It’s a common struggle for Millennials: should they grab a steady job with decent pay and good prospects? Or -- despite lower pay, tougher working conditions and a tougher road to success -- hurl themselves toward their passion for art, theater, music or a high-minded cause?

There’s no easy answer. But at least one career coach thinks that advising young people to follow their bliss has gone too far.

Not So Cool

Marty Nemko, author of Cool Careers for Dummies and host of a career-advice public radio show, says teachers, parents and friends who encourage Millennials to pursue their passion without discussing the odds for success and the possibility of alternatives are doing them a disservice.

Make that a grave disservice.

“If a doctor prescribed a medicine that was very costly and didn’t tell you the odds it would work are one in a thousand, you’d sue him for malpractice. And win in any court in the land,” Nemko says.

He has seen some heartbreaking cases: high school theater stars encouraged to go for it because they’re amazing, then they move to New York and if they’re lucky, get cast in a commercial or two before coming home to live with their parents older, poorer and discouraged.

And then there’s the smart lady he knows who is a passionate environmentalist and wrote a book about the cause. She’s 60 and lives in Section 8 housing.

Really, Really Hot

On the other hand, there’s Dan Nainan. Dan, 33, was a marketing engineer at a global electronics company, traveling the world doing technology demos. Presenting to an audience unnerved him. To conquer his fear, he took a standup comedy class.

His final exam? A routine at a San Francisco comedy club. It was terrifying, but when the audience laughed, he was hooked.

“I’ve never done a drug in my life, but it was such an amazing high,” he recalls.

Colleagues who saw him invited him to do a routine for a company dinner in Las Vegas, then a second event with 2,500 people. His employer let him to move to New York, where he telecommuted by day and plied the comedy clubs by night.

After a year, despite a lack of success on stage, he left his $120,000 job and benefits and took the plunge to try to make it as a full-time comic.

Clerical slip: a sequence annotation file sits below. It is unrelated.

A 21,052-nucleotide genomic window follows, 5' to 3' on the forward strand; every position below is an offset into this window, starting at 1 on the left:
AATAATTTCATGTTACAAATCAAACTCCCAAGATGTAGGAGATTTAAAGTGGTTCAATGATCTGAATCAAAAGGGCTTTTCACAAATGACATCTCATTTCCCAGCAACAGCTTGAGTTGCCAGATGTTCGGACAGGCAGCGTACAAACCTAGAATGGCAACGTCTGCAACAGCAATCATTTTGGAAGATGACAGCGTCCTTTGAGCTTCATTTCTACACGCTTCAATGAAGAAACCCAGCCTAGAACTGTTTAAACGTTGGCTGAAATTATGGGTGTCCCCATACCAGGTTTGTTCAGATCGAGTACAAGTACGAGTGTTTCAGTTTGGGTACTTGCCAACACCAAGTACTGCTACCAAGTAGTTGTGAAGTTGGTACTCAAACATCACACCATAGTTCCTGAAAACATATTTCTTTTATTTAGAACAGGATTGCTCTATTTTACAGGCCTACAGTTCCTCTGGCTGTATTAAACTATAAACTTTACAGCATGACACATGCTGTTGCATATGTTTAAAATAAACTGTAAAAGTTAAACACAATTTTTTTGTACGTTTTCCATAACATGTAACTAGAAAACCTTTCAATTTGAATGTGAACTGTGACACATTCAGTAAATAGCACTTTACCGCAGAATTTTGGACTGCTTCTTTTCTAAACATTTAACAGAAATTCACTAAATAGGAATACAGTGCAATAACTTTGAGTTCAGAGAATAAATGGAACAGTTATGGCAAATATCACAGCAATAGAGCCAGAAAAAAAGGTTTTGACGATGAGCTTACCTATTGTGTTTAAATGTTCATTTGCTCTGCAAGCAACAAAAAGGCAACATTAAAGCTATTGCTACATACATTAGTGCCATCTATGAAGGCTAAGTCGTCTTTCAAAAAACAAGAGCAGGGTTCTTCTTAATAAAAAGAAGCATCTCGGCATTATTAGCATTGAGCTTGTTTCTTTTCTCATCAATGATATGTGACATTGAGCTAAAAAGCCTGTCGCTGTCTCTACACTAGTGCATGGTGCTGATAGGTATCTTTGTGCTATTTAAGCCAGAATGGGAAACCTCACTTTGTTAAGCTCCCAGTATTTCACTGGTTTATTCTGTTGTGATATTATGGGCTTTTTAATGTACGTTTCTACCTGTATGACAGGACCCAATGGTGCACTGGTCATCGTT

It was hardly a glamorous life.

“It took me two years to make my first five dollars,” he says. 

He would hand out flyers to his show at Times Square, where he often got dirty looks. He spent a night on cardboard in the freezing rain waiting to audition, unsucessfully, for a gig at NBC. 

He was getting nowhere in the clubs, but Nainan, whose father is Indian and mother is Japanese, began to make headway in the ethnic comedy sector, which he says is huge. His big break came when he started touring with Russell Peters, a famous Indian comedian.

He started making a name for himself and branching out. Today, he works corporate events, charity galas, cruise ships and high-end parties, and has performed for President Obama and at a TED conference. His 2013 income, though never steady, was about $320,000.

Nainan is the somewhat rare success story, the guy who took the leap of faith and made it across the deep canyon to the other side. But for every Nainan, there are a thousand other comics, artists and musicians who never make a dime.

How do you know which you will be?

Getting Real

Listen to what the world is telling you, Nemko says. If you’re determined to follow your passion, try it for two years. Then, “if your annual income from your passion is $10,000 or less, the world is telling you that odds are, you don’t have the combo to be a success.”

Which is no tragedy, he insists. If you have a steady job, a good income, nice colleagues and a decent commute—plus a fun hobby instead of a risky arts career—you have most of the ingredients for a good life.

“Some of the happiest people I know have mundane jobs and take their hobby very seriously,” he says.

If you’re drawn to pursuing a passion for a living, get realistic before diving in, suggests Ryan Hunt, senior career advisor at CareerBuilder. There’s plenty you can do:

  • Browse job boards for opportunities and salaries in areas you want to live, and decide if the work and income fit with your desired lifestyle.
  • Go to career advice sites and to learn more about the field.
  • Contact professional organizations for your dream occupation. Associations have tons of career resources.
  • Reach out to professionals in the field to get the straight dope about what you have to do as you try to succeed.
Some cool jobs may be dead-end, but could still help you in the future, Hunt says. Political campaigns often hire bright young college grads, and though the campaign comes to an end, your experience helps bolster a resume for law school or MBA programs, which often prefer applicants with real-world experience.

If you do go for a “glamor” job, remember that good work habits, networking skills and drive are just as important as talent.

Even now, when he’s not performing, Nainan is pushing—reaching out for new opportunities, answering emails, writing new jokes and making his own travel arrangements.

“From the minute I get up until I go to sleep, I’m working,” he says. A favorite poster on his wall says, “While others partied, you practiced. Now it’s your turn to play.”